Sunday, March 22, 2015

Fresno's Warehouse Row Project

As you may have guessed, I've been rather busy lately, and have not had much time for posts. I hope to remedy that in the near future, and do have a dozen+ ideas in line.

In the mean time, here's an interesting look at a downtown Fresno project that went under my radar: Warehouse Row.

The project is just down the block from the Amtrak Station, and walking distance to City Hall and the Convention Center.

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There are three historic warehouses on that block, built between 1903 and 1910.

From Historic Fresno:

The Warehouse Row Buildings consist of three architecturally and historically significant buildings, the Wormser Warehouse, the Western Meat Company packing plant, and the Fresno Consumers Ice Company building. These structures, all of which date from the first decade of the twentieth century, reflect the growth spurred on by the construction of the Santa Fe Railroad and the emergence of Fresno as an important agricultural center. 
Follow the link for a lot more detail on their history.

Well, the buildings are currently being renovated, with some additional office space being added.

Apparently one of them was renovated in 2012:

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Vintage Fresno has some renders of the current additions, and some recent construction pictures:

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Be sure to visit Vintage Fresno for some additional images.

I'll be sure to catalog it in any future construction updates I do.

Tuesday, March 3, 2015

Are public electric car chargers finally coming to Fresno?

It's amazing to think that almost three years ago, I wrote about Fresno finally getting its first public electric car charging station. As the region with the worst air quality in the country, the lack of support for electric vehicles was alarming.

And here we are in 2015, and the situation is almost the same as it was in 2012!

In that post, I wrote about how the first public car charging installation was coming to Blackbeard's. Well three years later, it hasn't actually happened. Here's what progress looked like last month:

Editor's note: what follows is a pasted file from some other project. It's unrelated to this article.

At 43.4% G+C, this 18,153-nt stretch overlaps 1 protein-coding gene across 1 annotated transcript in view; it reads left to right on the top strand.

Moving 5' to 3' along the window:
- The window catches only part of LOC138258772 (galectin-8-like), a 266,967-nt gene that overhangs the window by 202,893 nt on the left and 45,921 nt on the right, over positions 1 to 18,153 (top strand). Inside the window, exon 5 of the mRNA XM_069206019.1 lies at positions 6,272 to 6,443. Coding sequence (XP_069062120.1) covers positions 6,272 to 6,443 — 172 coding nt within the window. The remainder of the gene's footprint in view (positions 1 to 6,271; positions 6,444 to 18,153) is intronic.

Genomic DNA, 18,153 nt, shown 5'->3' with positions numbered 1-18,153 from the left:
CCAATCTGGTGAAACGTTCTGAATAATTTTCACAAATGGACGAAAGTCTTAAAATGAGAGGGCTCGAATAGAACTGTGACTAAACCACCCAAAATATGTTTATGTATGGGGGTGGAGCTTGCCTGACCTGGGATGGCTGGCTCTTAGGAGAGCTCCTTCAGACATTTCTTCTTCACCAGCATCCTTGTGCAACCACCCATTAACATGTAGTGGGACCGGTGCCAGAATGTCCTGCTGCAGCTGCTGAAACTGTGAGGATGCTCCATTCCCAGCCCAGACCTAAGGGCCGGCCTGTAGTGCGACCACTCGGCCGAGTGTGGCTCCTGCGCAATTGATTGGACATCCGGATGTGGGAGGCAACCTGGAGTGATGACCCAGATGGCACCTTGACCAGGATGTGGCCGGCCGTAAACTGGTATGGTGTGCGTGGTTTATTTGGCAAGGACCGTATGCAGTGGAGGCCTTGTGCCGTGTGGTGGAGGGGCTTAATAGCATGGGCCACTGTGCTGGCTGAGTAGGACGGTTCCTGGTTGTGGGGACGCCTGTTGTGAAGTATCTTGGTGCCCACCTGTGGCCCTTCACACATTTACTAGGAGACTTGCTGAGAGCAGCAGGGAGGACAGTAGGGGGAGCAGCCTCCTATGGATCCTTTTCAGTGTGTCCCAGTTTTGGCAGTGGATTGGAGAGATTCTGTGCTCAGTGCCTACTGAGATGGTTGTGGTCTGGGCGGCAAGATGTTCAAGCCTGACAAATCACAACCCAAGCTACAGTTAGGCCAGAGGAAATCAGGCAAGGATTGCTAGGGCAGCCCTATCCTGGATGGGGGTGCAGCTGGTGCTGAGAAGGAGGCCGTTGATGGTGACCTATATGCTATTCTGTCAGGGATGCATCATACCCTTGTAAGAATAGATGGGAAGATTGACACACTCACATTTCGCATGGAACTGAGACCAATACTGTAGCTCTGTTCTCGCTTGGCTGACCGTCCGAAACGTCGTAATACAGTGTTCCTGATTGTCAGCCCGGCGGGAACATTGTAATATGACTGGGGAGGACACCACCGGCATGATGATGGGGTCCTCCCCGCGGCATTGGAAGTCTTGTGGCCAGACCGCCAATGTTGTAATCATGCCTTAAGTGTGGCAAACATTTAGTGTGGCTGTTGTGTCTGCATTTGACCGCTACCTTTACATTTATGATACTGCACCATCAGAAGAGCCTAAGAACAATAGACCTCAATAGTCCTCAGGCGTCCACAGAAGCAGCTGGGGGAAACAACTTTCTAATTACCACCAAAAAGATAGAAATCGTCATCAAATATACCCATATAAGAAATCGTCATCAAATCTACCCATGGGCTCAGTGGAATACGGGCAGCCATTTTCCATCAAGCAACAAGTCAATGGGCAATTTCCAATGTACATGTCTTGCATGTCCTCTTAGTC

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The solar panels were never installed, nor was the charging station.

To be fair to Blackbeard's, they're a mini-golf and arcade place, where revenue arrives in the form of quarters. But how are everybody else doing?

Here's what the charging map looked like in 2012....two Nissan dealerships.

 

Here is what it looks like today.

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Good amount of growth right? Well, not really. Other dealerships got in on the action (Toyota, Fiat, Mercedes)  but it's unfair to count them, because they exist primarily to charge their cars for test drives. There's also an RV park shown, and a couple that are only available to employees of the company (Pelco, and Air District), which means they're not really public.

So removing those out, we are left with...

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Two Best Westerns, a highway rest stop. a DMV, a hospital and a gas station. A grand total of 6 public charging stations in a metro area with 1 million people.

That's shameful.

For comparison, here's the significantly smaller Santa Cruz

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Obviously, places like San Francisco are on a completely different level. You can explore the country with this cool website: http://www.plugshare.com/#

Why are public chargers important? Because so many people will never buy an electric vehicle due to range anxiety. You can drive almost anywhere in the world and know you will find a gas station, but the fear of running out of power can be enough to scare someone away from a non-polluting vehicle. This is even more true because their range is so much less than a gas car.

To truly be wildly adopted, chargers are needed everywhere. And unlike gas stations, they need to be in places that people plan on parking in anyway, like the mall or a favorite restaurant.

Fortunately, a solution may be coming, as announced last month:

Pacific Gas and Electric Company asked state regulators for permission to build an estimated 25,000 electric vehicle (EV) chargers at sites across its service area in Northern and Central California. If approved, this program would be the largest deployment of EV charging stations in the country.

The chargers would be located at commercial and public locations, including multi-family dwellings, retail centers, and workplaces. Approximately 10 percent of the chargers would be installed to support disadvantaged communities. PG&E would also provide tools and educational materials for site hosts and customers to learn about the benefits of electric vehicles.
PG&E
 One would assume this means a good deployment in Fresno.

However, there's reason to be worried. When Walgreens announced a nationwide roll-out, Fresno was excluded.

And Tesla loves to trumped their super high speed charging network.

Superchargers are free connectors that charge Model S in minutes instead of hours. Stations are strategically placed to minimize stops during long distance travel and are conveniently located near restaurants, shopping centers, and WiFi hot spots. Each station contains multiple Superchargers to help you get back on the road quickly.
Tesla
Here's their network as it exists today, and with all planned 2015 locations.

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But look closely, and you'll see the only charger in the Central Valley is on I-5, at the Harris Ranch store and rest stop. Nothing along the 99 at all.

Tesla thinks their car buyers will never set foot in Fresno, Bakersfield, or the National Parks. Hopefully PG&E doesn't limit their deployment in the same manner.